David Leigh and Rob Evans / The Guardian
LONDON ( June 15 2007) — BAE gave Prince Bandar of Saudi Arabia an airliner as part of Britain’s al-Yamamah arms deal, and the arms firm is still paying the expenses of flying it, the Guardian can disclose. The top of the range, four-engine Airbus 340, worth £75m, was painted in the silver and blue colours of Bandar’s favourite American football team, the Dallas Cowboys, and is said to have been presented to him on his birthday in 1998.
According to his most recent approved biographer William Simpson, the aircraft, described as Bandar’s “private plane”, is heavily used. He says the aircraft flight log includes such destinations as St Lucia in the Caribbean, Rio de Janeiro, Casablanca, Cape Town and Honolulu.
Prince Bandar’s lawyers said last night the aircraft was purchased and fitted out by BAE for the Saudi ministry of defence “pursuant to the al-Yamamah programme”. It was part of the deal, they said, that “BAE continues to be responsible for the operation and maintenance of the plane”.
The lawyers said the plane was owned by the Saudi air force and had been used by other Saudi dignitaries including King Abdullah and the foreign minister Prince Faisal. It would be wrong to suggest it was a “corrupt gift”, the legal representatives said.
Prince Bandar denies any impropriety in allegations that he has been paid more than £1bn by BAE for his part in arranging the al-Yamamah deal, which was under investigation by the Serious Fraud Office until Tony Blair halted the inquiry on “national security” grounds.
The prince says payments consisted of Saudi official funds and were used for purposes approved by the Saudi ministry of defence. BAE also deny any impropriety, saying all payments were made with UK government “express approval”, and were confidential.
Yesterday, the attorney-general, Lord Goldsmith, officially admitted that facts were withheld from the international anti-corruption watchdog, the Organisation for Economic Cooperation and Development, about Bandar payments. He said the “national security” cover-up was to prevent leaks to other foreign countries.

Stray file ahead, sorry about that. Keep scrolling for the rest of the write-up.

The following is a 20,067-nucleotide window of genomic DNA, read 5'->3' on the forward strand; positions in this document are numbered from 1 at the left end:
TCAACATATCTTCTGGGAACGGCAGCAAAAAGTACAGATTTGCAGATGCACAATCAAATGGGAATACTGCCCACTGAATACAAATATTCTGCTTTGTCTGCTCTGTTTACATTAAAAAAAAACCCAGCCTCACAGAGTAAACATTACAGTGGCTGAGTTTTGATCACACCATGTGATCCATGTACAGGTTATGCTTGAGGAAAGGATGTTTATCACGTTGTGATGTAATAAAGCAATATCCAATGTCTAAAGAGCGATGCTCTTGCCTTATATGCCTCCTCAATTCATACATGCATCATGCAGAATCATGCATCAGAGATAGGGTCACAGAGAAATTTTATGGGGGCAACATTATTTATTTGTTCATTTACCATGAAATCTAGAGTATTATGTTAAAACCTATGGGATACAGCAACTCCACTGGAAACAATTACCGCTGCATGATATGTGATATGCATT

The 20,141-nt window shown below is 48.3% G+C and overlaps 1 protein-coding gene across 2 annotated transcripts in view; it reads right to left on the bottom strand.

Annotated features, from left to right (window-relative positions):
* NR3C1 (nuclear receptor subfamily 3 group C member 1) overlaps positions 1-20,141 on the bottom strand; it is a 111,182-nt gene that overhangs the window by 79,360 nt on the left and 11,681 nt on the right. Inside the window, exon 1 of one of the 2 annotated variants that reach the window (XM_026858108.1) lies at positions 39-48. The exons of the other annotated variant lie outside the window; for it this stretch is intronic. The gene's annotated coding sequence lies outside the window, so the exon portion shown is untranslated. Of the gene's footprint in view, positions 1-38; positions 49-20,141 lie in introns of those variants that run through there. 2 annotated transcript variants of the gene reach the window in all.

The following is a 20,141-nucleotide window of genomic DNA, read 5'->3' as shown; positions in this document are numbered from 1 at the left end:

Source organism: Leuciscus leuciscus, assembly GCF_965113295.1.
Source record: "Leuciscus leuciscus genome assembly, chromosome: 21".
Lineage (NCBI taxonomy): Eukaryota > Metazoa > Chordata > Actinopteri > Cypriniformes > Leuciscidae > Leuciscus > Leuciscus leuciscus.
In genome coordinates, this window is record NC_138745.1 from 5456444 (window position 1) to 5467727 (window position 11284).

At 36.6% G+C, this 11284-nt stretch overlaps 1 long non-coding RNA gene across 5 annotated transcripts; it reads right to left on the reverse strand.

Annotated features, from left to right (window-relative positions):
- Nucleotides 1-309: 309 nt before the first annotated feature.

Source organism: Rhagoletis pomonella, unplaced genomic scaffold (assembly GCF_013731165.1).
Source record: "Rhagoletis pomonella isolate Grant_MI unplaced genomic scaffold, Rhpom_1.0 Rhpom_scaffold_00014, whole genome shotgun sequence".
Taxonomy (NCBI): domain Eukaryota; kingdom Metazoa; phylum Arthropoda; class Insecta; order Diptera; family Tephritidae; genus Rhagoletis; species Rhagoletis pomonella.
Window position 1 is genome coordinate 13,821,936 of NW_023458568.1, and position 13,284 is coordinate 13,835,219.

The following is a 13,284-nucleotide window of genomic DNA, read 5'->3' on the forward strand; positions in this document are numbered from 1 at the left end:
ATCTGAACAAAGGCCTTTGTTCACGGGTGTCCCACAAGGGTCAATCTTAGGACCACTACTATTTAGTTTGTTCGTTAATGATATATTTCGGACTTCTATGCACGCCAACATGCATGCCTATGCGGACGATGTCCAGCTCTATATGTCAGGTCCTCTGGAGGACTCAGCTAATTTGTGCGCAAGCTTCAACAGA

The OECD panel is monitoring Britain’s compliance with its anti-bribery treaty, and expressed “serious concern” after a police inquiry was halted. Lord Goldsmith says he was ignorant of the OECD cover-up move, made by Serious Fraud Office officials. Writing to Menzies Campbell, leader of the Liberal Democrats, Lord Goldsmith said: “Indeed, I did not know the judgment the SFO had reached about this issue until it arose in the media last week.”
He added: “I gave no orders, instructions or advice to the SFO about that.” He said Jonathan Jones, his director-general, was present at the Paris meetings “to deal with … the national security aspects”. He said Mr Jones “was aware generally of what the SFO proposed to say and participated in discussions in preparation for the working group meeting”.
But he said “what level of detail to give about particular payments” never arose in those discussions
At the Paris meetings of the OECD anti-bribery panel, where prosecutors from the US department of justice were present, the SFO assistant director voluntarily “disclosed … that they were investigating a series of payments to a senior Saudi official”. But “the individual was not named, nor were details provided of the payments”.
Lord Goldsmith said: “The OECD did not ask for any more details.”
He added: “The SFO would have been cautious about unnecessarily revealing information which could have gone widely into public circulation, leading to the very damage to national security which the decision to stop the investigation was designed to avoid.”
Sir Menzies said last night: “These events get curiouser and curiouser. Major decisions … were taken by officials and not by those with direct ministerial responsibility. The plain unvarnished truth is that Britain did not reveal significant information to the OECD.”
The US department of justice is understood to be “99% certain” to open an investigation in Washington into use of the US banking system for the alleged payments.
Prince Bandar’s aircraft, which he is said to frequently lend to other members of the Saudi royal family, has often been seen by plane spotters landing at RAF Brize Norton, the airfield closest to his 2,000-acre country estate at Glympton in Oxfordshire, and at an airfield in Colorado near his US ranch at Aspen.